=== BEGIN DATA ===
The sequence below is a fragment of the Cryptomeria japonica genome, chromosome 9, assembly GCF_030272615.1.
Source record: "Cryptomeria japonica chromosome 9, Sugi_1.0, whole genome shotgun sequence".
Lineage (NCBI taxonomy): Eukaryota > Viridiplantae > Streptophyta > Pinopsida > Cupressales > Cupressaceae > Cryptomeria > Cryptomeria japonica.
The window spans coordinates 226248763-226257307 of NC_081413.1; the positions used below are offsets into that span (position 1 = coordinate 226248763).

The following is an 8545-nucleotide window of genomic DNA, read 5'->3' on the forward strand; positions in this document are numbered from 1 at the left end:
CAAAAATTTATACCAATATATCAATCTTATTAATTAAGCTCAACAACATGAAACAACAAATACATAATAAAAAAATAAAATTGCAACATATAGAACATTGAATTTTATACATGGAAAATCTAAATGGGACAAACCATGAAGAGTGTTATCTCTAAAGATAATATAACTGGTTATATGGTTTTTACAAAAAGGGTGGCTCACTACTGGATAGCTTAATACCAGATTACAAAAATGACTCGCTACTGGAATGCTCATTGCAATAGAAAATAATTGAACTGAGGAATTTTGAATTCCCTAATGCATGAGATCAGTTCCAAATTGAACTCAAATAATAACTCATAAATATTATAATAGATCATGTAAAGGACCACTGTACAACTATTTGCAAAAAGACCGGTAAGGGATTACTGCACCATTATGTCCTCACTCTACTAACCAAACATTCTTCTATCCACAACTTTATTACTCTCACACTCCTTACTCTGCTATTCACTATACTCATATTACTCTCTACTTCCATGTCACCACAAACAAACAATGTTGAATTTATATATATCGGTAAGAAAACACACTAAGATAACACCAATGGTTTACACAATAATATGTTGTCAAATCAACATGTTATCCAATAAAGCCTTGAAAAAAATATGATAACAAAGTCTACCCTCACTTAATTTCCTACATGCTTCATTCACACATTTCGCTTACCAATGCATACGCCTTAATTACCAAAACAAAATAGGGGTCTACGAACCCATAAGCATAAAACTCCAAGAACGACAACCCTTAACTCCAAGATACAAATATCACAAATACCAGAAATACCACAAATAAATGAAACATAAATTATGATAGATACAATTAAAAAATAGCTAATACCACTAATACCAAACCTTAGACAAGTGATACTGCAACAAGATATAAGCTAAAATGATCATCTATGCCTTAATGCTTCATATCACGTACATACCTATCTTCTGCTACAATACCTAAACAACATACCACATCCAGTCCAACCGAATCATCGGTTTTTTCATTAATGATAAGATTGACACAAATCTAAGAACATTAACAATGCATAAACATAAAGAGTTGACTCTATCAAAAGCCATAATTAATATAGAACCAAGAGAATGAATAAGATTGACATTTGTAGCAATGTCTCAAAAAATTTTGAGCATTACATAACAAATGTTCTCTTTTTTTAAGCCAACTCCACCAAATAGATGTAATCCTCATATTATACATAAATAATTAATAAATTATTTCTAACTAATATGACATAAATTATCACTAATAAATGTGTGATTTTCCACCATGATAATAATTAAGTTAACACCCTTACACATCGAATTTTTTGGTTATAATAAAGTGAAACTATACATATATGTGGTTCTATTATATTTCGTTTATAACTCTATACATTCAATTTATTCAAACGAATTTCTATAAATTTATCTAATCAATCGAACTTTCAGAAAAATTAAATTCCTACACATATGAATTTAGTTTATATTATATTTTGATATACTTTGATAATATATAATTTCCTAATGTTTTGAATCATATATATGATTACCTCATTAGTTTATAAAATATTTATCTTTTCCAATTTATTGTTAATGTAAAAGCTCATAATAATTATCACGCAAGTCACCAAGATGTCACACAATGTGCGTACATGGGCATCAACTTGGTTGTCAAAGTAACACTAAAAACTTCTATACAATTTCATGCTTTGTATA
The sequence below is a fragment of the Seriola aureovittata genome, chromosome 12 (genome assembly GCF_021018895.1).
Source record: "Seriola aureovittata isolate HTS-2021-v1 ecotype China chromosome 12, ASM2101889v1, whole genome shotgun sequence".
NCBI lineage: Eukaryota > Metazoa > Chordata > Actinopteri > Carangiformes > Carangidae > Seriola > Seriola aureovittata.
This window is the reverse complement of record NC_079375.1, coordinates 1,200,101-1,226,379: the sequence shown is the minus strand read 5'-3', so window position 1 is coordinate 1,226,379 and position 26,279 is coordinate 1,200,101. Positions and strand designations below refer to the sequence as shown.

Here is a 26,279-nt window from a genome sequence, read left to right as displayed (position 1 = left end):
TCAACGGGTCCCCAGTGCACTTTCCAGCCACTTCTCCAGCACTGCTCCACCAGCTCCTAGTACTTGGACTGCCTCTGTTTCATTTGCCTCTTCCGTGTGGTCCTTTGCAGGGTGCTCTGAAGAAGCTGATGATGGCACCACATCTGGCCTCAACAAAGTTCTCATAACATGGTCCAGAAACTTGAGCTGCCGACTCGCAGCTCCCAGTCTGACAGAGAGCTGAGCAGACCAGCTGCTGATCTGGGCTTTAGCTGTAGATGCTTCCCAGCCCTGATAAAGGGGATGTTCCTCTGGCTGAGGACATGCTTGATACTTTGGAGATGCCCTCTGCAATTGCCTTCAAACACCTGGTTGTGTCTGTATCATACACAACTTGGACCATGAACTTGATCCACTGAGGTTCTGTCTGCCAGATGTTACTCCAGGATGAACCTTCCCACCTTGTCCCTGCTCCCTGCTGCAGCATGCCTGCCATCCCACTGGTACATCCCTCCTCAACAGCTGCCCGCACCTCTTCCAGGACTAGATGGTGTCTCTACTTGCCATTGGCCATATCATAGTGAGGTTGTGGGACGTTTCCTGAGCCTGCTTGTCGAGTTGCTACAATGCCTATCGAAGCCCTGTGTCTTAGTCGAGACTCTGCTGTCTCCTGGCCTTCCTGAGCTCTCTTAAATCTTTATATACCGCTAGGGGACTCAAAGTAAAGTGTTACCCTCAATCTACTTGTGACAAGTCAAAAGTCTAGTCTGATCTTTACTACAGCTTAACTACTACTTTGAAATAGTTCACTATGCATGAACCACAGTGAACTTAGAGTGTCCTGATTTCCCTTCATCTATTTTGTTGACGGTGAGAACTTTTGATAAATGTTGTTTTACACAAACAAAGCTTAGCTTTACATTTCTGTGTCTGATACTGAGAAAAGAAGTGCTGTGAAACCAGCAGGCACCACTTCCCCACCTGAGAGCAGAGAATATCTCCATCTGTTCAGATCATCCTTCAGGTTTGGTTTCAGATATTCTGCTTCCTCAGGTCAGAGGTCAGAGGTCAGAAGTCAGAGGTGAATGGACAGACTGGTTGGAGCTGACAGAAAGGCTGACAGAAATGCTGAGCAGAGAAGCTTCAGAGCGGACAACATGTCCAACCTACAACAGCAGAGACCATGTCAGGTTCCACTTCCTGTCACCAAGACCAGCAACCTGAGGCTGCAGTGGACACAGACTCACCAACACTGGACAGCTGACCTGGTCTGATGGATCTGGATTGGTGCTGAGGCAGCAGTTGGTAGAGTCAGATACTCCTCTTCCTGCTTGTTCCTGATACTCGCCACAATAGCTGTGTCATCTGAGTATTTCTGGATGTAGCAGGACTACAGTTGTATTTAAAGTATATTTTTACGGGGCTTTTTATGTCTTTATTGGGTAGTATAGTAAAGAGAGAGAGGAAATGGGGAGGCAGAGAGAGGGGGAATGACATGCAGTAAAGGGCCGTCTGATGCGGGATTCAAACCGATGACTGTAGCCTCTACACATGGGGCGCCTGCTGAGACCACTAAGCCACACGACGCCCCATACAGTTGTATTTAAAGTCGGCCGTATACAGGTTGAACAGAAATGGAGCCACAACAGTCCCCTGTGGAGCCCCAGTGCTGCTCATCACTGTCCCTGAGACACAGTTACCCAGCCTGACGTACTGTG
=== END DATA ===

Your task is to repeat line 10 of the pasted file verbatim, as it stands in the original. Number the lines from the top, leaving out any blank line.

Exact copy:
This window is the reverse complement of record NC_079375.1, coordinates 1,200,101-1,226,379: the sequence shown is the minus strand read 5'-3', so window position 1 is coordinate 1,226,379 and position 26,279 is coordinate 1,200,101. Positions and strand designations below refer to the sequence as shown.